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There is a letter of the Lubavitcher Rebbe where he writes a letter to a person whose brother said that not traveling on a Jewish owned ship is a "hard test" (which the person seemed to have failed).

The Rebbe responded the list of aveiros the person did while traveling, and one of those was that he drank Yayin nesech "since you traveled in a way that involved public Shabbos desecration, and you did kiddush on wine that was owned by a person who publicly desecrates Shabbos [the ship owner]. This wine is prohibited for drinking (and the hashgacha is a contradiction, since the prohibition of drinking the wine of a person who violates Shabbos isn't because of him touching [the wine]). Moreover, according to several Gdolim, even a seal within a seal wouldn't help, since the wine was already forbidden for drinking from before."

What is the source of prohibiting wine solely based on its ownership by a non-Jew/mechalel Shabbos?

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I think you may be misreading this: "(והשגחה על זה ה"ז חוכא וטלולא, כי אין איסור יינו של מחלל שבת בפרהסיא מפני מגע עכו"ם. וק"ל)". I'm pretty sure the Rebbe is saying having someone who is mechalel shabbat in public watch the wine to make sure it isn't touched by a non-jew is a joke, since the non-shomer shabbat guy touching it himself makes the wine assur. Anyway, see here for some sources daat.ac.il/daat/toshba/halacha/din-2.htm OR www.tora.co.il/shiurim/zazon/wein_mechalel.doc OR – Menachem Oct 5 '11 at 6:41
google.com/… – Menachem Oct 5 '11 at 6:48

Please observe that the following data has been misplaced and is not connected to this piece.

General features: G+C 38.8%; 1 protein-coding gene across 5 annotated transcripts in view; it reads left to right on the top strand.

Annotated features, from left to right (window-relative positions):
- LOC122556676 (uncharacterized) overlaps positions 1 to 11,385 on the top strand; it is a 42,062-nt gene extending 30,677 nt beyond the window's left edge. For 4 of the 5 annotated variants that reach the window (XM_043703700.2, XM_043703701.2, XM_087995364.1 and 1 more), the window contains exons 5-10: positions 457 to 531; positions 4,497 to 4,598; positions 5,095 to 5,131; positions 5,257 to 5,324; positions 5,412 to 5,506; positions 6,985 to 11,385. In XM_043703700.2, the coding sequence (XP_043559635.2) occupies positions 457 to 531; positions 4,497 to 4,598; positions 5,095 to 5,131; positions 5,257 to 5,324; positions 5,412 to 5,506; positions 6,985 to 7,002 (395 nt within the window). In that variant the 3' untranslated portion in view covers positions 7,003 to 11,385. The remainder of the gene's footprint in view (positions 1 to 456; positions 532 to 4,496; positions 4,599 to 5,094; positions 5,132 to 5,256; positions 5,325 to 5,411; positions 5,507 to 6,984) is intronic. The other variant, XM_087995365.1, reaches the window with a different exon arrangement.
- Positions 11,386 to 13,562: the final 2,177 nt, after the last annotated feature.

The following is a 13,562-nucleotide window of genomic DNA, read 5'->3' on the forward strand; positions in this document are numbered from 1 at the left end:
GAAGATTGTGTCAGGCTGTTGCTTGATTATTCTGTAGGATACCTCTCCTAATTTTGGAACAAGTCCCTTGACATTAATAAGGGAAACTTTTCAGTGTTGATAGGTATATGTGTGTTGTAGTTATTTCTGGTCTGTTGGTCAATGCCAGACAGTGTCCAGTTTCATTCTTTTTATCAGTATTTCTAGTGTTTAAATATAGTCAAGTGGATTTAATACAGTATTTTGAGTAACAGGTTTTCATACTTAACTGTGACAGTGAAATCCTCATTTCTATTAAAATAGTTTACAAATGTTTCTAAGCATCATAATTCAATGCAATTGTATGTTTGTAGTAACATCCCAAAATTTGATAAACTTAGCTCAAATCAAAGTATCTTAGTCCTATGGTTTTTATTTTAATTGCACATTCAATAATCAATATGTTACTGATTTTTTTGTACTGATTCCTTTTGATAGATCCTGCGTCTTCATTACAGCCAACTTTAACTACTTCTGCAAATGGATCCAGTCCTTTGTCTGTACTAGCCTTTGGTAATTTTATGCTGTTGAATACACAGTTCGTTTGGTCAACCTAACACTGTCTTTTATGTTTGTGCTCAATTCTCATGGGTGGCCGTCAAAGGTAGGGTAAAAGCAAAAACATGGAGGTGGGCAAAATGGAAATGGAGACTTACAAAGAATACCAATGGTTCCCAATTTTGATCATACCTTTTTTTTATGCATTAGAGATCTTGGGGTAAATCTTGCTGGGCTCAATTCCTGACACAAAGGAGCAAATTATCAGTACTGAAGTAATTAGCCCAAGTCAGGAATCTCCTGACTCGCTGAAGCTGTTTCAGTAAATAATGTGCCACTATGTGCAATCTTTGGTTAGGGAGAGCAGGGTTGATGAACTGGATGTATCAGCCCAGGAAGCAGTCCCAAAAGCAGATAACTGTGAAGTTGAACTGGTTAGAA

@Menachem The Rebbe says that a seal-within-a-seal wouldn't help because it already became forbidden from before. If it was just an issue of touching it wouldn't have been forbidden if it had a seal-within-a-seal. – Shmuel Brin Oct 5 '11 at 21:41
Perhaps paragraph 31 and footnotes may be the beginning of an answer: hebrewbooks.org/pdfpager.aspx?req=48086&pgnum=132 – Menachem Jan 17 '12 at 20:09
Here is the link to HaRav Shternbuch's hard-line approach mentioned in the footnotes in my previous comment: hebrewbooks.org/pdfpager.aspx?req=20026&pgnum=335 – Menachem Jan 17 '12 at 20:16

Dont really know the context of the letter, but there is a Zohar source brought down in SA commentaries that if a non Jew looks at wine (ie looks at, not touches) it becomes forbidden. There are some people who only get their wine in sealed boxes because of this.

There is no reference to non-shomer shabbat people invalidating wine in the laws of forbidden wine. It all comes from shechita - if a non jew who is expert in the laws of shechita kills an animal according to the laws of shetita, the animal is not kosher. Someone who breaks shabbat in public or is involved in avoda zara gets the law of a non jew. This refers to shecita and the rest of the torah. The MB says that you cannot count one for a minyan.

Now how to define - someone who breaks shabbat in public - is not so simple, and by most definitions, people who drive to the golf course on shabbat are not included. But people are machmir for wine, and not so for minyan. But you would have to speak to your halacic guider for psak on how to act in regard

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The issue appears to be in a non-religious Jew owning the wine, not looking at it. – Shmuel Brin Jan 13 '12 at 18:16
not everyone is of the opinion that a tinok shenishba's wine isn't Yayin Nesech. – Shmuel Brin Jan 13 '12 at 18:23

Shulchan Aruch Yoreh Deah 131:1 says in part:

ישראל שעשה יינו של עובד כוכבים בטהרה כדי שיהא מותר לישראל בין שמכרו לישראל ולא פרע לו מעות בין שלא מכרו לו אלא שהוא מטהרו כדי למכרו ע"י לישראלים ... אסור אפילו בחותם תוך חותם עד שיהא ישראל יושב ומשמר ...

See the entire sif for the lengthy point, but the bottom line is that even double sealing does not help if the one who forbids the wine owns it and has full permission to touch it. It has to be actively watched (in and out of the Mashgiach is enough). Double sealing only helps once the wine is controlled by an independent party (even a non-Jew) or if the Jew has some ownership in it and paid at least part of the amount owed for it. Double sealing also helps when sending the wine with a non-Jewish messenger (Y.D. 136).

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